How open data and interdisciplinary collaboration improve our understanding of space weather: A risk and resiliency perspective

Vincent E. Ledvina, Erika Palmerio, Ryan M. McGranaghan, Alexa J. Halford, Aidan Thayer, Laura Brandt, Elizabeth A. MacDonald, Ankush Bhaskar, Chuanfei Dong, Ilkay Altintas, James Colliander, Meng Jin, Richa N. Jain, Subhamoy Chatterjee, Zubair Shaikh, Nathaniel A. Frissell, Thomas Y. Chen, Ryan J. French, Brianna Isola, Scott W. McIntoshEmily I. Mason, Pete Riley, Tim Young, Wayne Barkhouse, Maria D. Kazachenko, Martin Snow, Dogacan S. Ozturk, Seth G. Claudepierre, Francesca Di Mare, Andy Witteman, Jeremy Kuzub

Research output: Contribution to journalArticlepeer-review

4 Scopus citations


Space weather refers to conditions around a star, like our Sun, and its interplanetary space that may affect space- and ground-based assets as well as human life. Space weather can manifest as many different phenomena, often simultaneously, and can create complex and sometimes dangerous conditions. The study of space weather is inherently trans-disciplinary, including subfields of solar, magnetospheric, ionospheric, and atmospheric research communities, but benefiting from collaborations with policymakers, industry, astrophysics, software engineering, and many more. Effective communication is required between scientists, the end-user community, and government organizations to ensure that we are prepared for any adverse space weather effects. With the rapid growth of the field in recent years, the upcoming Solar Cycle 25 maximum, and the evolution of research-ready technologies, we believe that space weather deserves a reexamination in terms of a “risk and resiliency” framework. By utilizing open data science, cross-disciplinary collaborations, information systems, and citizen science, we can forge stronger partnerships between science and industry and improve our readiness as a society to mitigate space weather impacts. The objective of this manuscript is to raise awareness of these concepts as we approach a solar maximum that coincides with an increasingly technology-dependent society, and introduce a unique way of approaching space weather through the lens of a risk and resiliency framework that can be used to further assess areas of improvement in the field.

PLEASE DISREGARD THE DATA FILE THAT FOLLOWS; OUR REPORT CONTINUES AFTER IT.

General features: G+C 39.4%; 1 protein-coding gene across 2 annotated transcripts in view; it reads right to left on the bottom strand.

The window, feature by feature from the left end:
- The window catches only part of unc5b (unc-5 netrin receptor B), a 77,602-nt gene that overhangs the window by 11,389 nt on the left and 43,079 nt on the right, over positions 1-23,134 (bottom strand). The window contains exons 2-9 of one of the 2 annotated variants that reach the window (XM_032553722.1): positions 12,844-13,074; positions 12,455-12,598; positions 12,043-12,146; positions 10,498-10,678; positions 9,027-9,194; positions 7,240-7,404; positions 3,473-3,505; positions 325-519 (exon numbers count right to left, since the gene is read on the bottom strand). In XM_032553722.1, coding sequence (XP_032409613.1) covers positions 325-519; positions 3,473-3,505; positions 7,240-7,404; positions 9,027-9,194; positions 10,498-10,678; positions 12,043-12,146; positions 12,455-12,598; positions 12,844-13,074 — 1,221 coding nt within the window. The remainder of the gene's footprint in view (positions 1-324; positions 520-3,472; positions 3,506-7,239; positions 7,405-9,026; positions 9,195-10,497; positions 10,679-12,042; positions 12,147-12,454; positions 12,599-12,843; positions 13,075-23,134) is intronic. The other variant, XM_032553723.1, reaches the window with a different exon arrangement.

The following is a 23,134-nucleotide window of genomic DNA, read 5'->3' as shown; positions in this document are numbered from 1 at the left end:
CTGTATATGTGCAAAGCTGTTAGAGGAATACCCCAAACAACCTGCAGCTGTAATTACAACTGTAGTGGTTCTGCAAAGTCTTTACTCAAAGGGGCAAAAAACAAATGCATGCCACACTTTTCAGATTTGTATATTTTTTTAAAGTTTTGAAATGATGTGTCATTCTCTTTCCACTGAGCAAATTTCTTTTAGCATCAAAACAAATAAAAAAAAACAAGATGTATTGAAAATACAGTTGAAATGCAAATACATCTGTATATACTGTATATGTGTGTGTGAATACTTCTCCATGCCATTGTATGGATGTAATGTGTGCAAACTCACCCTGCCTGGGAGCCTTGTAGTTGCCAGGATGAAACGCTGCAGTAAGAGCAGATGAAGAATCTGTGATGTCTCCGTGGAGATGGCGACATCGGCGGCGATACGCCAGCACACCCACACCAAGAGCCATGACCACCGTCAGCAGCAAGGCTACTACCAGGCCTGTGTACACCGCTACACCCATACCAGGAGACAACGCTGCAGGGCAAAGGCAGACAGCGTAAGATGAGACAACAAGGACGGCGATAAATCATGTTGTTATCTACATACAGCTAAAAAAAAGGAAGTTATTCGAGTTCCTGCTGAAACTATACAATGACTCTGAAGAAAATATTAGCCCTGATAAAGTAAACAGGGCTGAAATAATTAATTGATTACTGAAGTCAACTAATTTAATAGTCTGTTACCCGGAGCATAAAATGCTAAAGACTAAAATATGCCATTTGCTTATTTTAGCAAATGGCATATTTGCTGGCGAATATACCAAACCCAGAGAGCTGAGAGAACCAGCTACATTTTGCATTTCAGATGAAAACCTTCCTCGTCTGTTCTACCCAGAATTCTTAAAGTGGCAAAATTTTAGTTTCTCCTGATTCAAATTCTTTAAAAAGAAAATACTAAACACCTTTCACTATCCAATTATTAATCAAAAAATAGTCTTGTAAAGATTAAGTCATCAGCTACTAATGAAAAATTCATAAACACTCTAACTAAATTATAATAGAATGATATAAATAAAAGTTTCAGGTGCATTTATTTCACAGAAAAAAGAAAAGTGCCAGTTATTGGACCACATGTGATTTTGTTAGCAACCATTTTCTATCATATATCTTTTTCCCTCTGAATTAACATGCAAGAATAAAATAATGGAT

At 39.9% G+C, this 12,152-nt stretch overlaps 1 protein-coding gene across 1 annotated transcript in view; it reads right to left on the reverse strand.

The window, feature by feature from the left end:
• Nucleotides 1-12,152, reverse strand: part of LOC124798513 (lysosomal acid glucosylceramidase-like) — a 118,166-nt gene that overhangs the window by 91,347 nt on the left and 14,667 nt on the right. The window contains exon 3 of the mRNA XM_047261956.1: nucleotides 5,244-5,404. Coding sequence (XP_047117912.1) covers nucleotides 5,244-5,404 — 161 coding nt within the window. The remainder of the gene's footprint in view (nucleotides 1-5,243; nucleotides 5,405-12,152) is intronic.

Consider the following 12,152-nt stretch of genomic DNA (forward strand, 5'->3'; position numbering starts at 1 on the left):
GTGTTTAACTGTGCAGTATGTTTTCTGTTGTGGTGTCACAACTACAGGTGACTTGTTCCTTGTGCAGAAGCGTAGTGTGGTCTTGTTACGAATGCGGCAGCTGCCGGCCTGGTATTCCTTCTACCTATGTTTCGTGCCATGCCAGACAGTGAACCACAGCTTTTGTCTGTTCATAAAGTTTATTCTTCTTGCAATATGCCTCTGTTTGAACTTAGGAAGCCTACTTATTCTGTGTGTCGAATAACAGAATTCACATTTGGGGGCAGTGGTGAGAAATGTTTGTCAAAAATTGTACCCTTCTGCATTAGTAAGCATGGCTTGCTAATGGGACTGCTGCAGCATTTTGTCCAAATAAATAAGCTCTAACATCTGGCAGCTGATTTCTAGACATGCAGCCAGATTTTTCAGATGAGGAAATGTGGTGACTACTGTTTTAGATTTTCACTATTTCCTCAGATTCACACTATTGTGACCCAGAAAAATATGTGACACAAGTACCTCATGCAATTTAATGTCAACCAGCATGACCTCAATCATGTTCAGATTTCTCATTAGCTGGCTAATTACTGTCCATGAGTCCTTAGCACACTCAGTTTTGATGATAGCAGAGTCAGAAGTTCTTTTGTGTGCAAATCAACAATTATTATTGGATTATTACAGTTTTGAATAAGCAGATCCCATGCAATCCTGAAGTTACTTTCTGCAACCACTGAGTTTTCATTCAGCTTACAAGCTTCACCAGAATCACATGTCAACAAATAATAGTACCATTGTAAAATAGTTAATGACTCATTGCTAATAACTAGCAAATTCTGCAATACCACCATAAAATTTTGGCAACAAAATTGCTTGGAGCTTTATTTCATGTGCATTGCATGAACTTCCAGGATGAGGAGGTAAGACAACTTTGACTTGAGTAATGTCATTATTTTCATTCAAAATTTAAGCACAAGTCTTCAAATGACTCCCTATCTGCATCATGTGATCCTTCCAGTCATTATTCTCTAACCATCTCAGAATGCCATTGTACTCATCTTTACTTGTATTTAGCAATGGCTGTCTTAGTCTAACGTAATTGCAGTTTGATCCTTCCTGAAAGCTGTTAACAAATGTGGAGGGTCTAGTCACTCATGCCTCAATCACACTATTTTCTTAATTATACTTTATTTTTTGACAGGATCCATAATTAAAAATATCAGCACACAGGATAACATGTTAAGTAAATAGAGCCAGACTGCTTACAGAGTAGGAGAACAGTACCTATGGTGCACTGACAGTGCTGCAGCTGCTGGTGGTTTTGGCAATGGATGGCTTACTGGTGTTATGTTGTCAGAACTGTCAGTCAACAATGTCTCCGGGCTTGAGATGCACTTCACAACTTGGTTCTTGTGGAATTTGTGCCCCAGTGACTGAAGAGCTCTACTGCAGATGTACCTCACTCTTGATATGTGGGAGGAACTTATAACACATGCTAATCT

Original languageEnglish (US)
Article number1067571
JournalFrontiers in Astronomy and Space Sciences
StatePublished - Dec 1 2022
Externally publishedYes

All Science Journal Classification (ASJC) codes

  • Astronomy and Astrophysics


  • Sun and society
  • geospace
  • open data
  • open science
  • risk and resiliency
  • solar activity
  • solar storms
  • space weather


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